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SINGAPORE – At a press event held at Geylang Road in late October, streaming giant Netflix announced that despite their service being available on multiple platforms, TV is still the primary viewing device across Asia Pacific.
“People have always enjoyed watching TV and this won’t change anytime soon”, said Chris Jaffe, Vice President, User Interface Innovation on Netflix.
Recent innovations in Netflix technology have helped push the sales of Ultra HD 4K TVs in the Asia Pacific region up 103% over the last 12 months. The streaming service delivers not just the content, but also makes efforts in producing content that run on cutting-edge standards. By creating more of these types of content (i.e. 4K and HDR), consumers have a reason to select TV sets that use newer tech.
Appropriately, Netflix said they’ve been proactive reaching out and working with a growing list of TV manufacturing companies to bring better experiences for their subscribers. One of the ways they do is by awarding some TV models the “Netflix Recommended TV” certification – TVs that pass an evaluation process and meet most of the following criteria:
TVs should start instantly with all apps ready for use.
The Netflix app should always launch quickly.
A Netflix button should be on the remote control, which turns the TV on and goes straight to the app.
The Netflix app should be be easy to access and launch from the TV menu.
TV should be able to resume to what the user was last doing and wakes to the same place it was turned off.
Netflix app should be running in 1080p resolution with high-quality text and images.
The TV should come with the latest version of Netflix with the latest features.
“We want to make sure the quality on it (Smart TV) is very very high so we have very expensive teams that spend time just doing the certification, which takes from 3 to 6 months before the TVs hit retail”, said Nigel Baptiste, Director Partner Engagement of Netflix.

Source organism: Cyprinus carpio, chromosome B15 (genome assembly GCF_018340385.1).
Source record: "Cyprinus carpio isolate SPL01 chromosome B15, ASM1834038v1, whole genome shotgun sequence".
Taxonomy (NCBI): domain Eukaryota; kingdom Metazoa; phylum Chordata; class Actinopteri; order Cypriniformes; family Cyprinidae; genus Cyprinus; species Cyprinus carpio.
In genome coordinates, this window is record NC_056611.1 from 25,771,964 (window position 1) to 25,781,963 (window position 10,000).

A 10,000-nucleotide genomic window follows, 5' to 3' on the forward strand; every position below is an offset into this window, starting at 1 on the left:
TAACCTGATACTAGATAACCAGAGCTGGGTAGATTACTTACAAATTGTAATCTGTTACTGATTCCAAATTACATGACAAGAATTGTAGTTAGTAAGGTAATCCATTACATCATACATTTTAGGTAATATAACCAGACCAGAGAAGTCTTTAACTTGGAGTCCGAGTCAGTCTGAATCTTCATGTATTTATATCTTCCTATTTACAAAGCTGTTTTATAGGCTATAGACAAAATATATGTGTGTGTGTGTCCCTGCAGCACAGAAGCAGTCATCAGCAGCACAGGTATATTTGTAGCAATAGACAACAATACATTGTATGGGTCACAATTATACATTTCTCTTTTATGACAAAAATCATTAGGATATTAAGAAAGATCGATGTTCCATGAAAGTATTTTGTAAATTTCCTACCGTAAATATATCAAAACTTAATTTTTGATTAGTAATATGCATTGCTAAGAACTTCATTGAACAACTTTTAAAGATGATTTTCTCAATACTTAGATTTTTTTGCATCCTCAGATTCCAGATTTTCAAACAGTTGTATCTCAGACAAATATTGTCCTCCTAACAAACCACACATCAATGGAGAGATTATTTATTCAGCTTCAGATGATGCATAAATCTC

As the worldwide streaming leader with over 100 million users, Netflix has the ability to flex its muscle on manufacturers, tangentially enhancing competitiveness among them. And as many of you know, enhanced competition should only bode well for consumers.
In the streaming market, Netflix itself can’t relax with Amazon Prime Video poised for 85 million global users by the end of the year. Hulu, which is only available in the US, US military bases and Japan, is a far third with a projected 32 million by year’s end.
Meeting the criteria
Meeting Netflix’s criteria this year are all of Sony’s 2017 Android TVs, Samsung’s 2017 4K UHD and QLED TVs, and LG’s 2017 lineup of 4K UHD, SUPER UHD, and OLED TVs.
Certification on these models also ensure that the promise of 4K, High Dynamic Range (HDR), and Dolby Atmos works exceptionally well when using the service.
In terms of accessibility, Netflix and its partners have assured that there are home entertainment setups for every price range. The aforementioned models are just a subset of the Netflix Recommended TVs which are said to provide the most optimal experience.
The streaming service has also been growing their library of content that support this type of entertainment experience.
“Netflix has endless hours of Ultra HD 4K and High Dynamic Range (HDR) content; and more than half of our catalogue already supports 5.1 surround sound. We have also just announced our support for Dolby Atmos three-dimensional sound”, Jaffe added.
Some of the original content put out by Netflix this year like Okja and Death Note already support Dolby Atmos while highly-anticipated shows like Stranger Things and The Punisher will soon join them as they are released in the coming months.
It’s a mutual relationship too. As more users adopt better TV sets, Netflix will have to keep their foot on the pedal and continue producing more content that conforms to cutting-edge display standards. – Rappler.com